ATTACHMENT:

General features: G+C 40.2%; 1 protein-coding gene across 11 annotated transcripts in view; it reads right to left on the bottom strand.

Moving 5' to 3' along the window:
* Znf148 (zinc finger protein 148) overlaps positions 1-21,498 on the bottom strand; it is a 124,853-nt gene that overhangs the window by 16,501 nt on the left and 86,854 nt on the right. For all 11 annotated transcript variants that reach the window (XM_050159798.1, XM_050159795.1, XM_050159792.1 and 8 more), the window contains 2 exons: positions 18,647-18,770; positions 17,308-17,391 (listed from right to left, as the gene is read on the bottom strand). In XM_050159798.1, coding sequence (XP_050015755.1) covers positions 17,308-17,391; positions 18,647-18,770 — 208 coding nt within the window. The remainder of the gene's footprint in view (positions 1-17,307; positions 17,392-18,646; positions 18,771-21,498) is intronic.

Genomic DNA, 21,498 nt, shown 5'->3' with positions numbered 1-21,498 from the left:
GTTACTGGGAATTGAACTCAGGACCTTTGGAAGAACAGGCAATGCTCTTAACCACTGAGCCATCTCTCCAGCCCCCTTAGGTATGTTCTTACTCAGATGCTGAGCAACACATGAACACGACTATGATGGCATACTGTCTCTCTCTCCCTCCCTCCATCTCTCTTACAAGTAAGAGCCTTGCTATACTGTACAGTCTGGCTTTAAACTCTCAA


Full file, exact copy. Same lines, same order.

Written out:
General features: G+C 40.2%; 1 protein-coding gene across 11 annotated transcripts in view; it reads right to left on the bottom strand.

Moving 5' to 3' along the window:
* Znf148 (zinc finger protein 148) overlaps positions 1-21,498 on the bottom strand; it is a 124,853-nt gene that overhangs the window by 16,501 nt on the left and 86,854 nt on the right. For all 11 annotated transcript variants that reach the window (XM_050159798.1, XM_050159795.1, XM_050159792.1 and 8 more), the window contains 2 exons: positions 18,647-18,770; positions 17,308-17,391 (listed from right to left, as the gene is read on the bottom strand). In XM_050159798.1, coding sequence (XP_050015755.1) covers positions 17,308-17,391; positions 18,647-18,770 — 208 coding nt within the window. The remainder of the gene's footprint in view (positions 1-17,307; positions 17,392-18,646; positions 18,771-21,498) is intronic.

Genomic DNA, 21,498 nt, shown 5'->3' with positions numbered 1-21,498 from the left:
GTTACTGGGAATTGAACTCAGGACCTTTGGAAGAACAGGCAATGCTCTTAACCACTGAGCCATCTCTCCAGCCCCCTTAGGTATGTTCTTACTCAGATGCTGAGCAACACATGAACACGACTATGATGGCATACTGTCTCTCTCTCCCTCCCTCCATCTCTCTTACAAGTAAGAGCCTTGCTATACTGTACAGTCTGGCTTTAAACTCTCAA